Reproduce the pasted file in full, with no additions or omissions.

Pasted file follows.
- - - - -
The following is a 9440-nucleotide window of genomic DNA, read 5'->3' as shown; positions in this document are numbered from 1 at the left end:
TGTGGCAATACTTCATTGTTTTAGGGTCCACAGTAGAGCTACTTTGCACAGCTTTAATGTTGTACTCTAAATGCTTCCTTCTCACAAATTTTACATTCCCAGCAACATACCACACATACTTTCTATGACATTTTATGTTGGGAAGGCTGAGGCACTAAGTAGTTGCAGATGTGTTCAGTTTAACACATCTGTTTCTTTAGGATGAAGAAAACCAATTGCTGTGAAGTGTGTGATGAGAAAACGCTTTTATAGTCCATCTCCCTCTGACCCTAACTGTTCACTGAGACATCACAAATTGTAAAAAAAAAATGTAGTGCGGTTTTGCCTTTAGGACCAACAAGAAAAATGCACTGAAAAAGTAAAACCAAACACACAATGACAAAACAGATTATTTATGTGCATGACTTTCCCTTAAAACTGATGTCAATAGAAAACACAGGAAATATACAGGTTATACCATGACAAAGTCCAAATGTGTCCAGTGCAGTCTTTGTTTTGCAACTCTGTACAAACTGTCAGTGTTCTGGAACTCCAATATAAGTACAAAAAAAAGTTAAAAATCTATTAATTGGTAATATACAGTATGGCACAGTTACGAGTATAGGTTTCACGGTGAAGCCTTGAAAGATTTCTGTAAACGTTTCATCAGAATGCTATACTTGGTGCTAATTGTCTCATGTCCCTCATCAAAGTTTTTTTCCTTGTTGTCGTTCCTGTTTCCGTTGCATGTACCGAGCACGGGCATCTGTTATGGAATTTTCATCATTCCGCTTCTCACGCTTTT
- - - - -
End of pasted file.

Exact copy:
The following is a 9440-nucleotide window of genomic DNA, read 5'->3' as shown; positions in this document are numbered from 1 at the left end:
TGTGGCAATACTTCATTGTTTTAGGGTCCACAGTAGAGCTACTTTGCACAGCTTTAATGTTGTACTCTAAATGCTTCCTTCTCACAAATTTTACATTCCCAGCAACATACCACACATACTTTCTATGACATTTTATGTTGGGAAGGCTGAGGCACTAAGTAGTTGCAGATGTGTTCAGTTTAACACATCTGTTTCTTTAGGATGAAGAAAACCAATTGCTGTGAAGTGTGTGATGAGAAAACGCTTTTATAGTCCATCTCCCTCTGACCCTAACTGTTCACTGAGACATCACAAATTGTAAAAAAAAAATGTAGTGCGGTTTTGCCTTTAGGACCAACAAGAAAAATGCACTGAAAAAGTAAAACCAAACACACAATGACAAAACAGATTATTTATGTGCATGACTTTCCCTTAAAACTGATGTCAATAGAAAACACAGGAAATATACAGGTTATACCATGACAAAGTCCAAATGTGTCCAGTGCAGTCTTTGTTTTGCAACTCTGTACAAACTGTCAGTGTTCTGGAACTCCAATATAAGTACAAAAAAAAGTTAAAAATCTATTAATTGGTAATATACAGTATGGCACAGTTACGAGTATAGGTTTCACGGTGAAGCCTTGAAAGATTTCTGTAAACGTTTCATCAGAATGCTATACTTGGTGCTAATTGTCTCATGTCCCTCATCAAAGTTTTTTTCCTTGTTGTCGTTCCTGTTTCCGTTGCATGTACCGAGCACGGGCATCTGTTATGGAATTTTCATCATTCCGCTTCTCACGCTTTT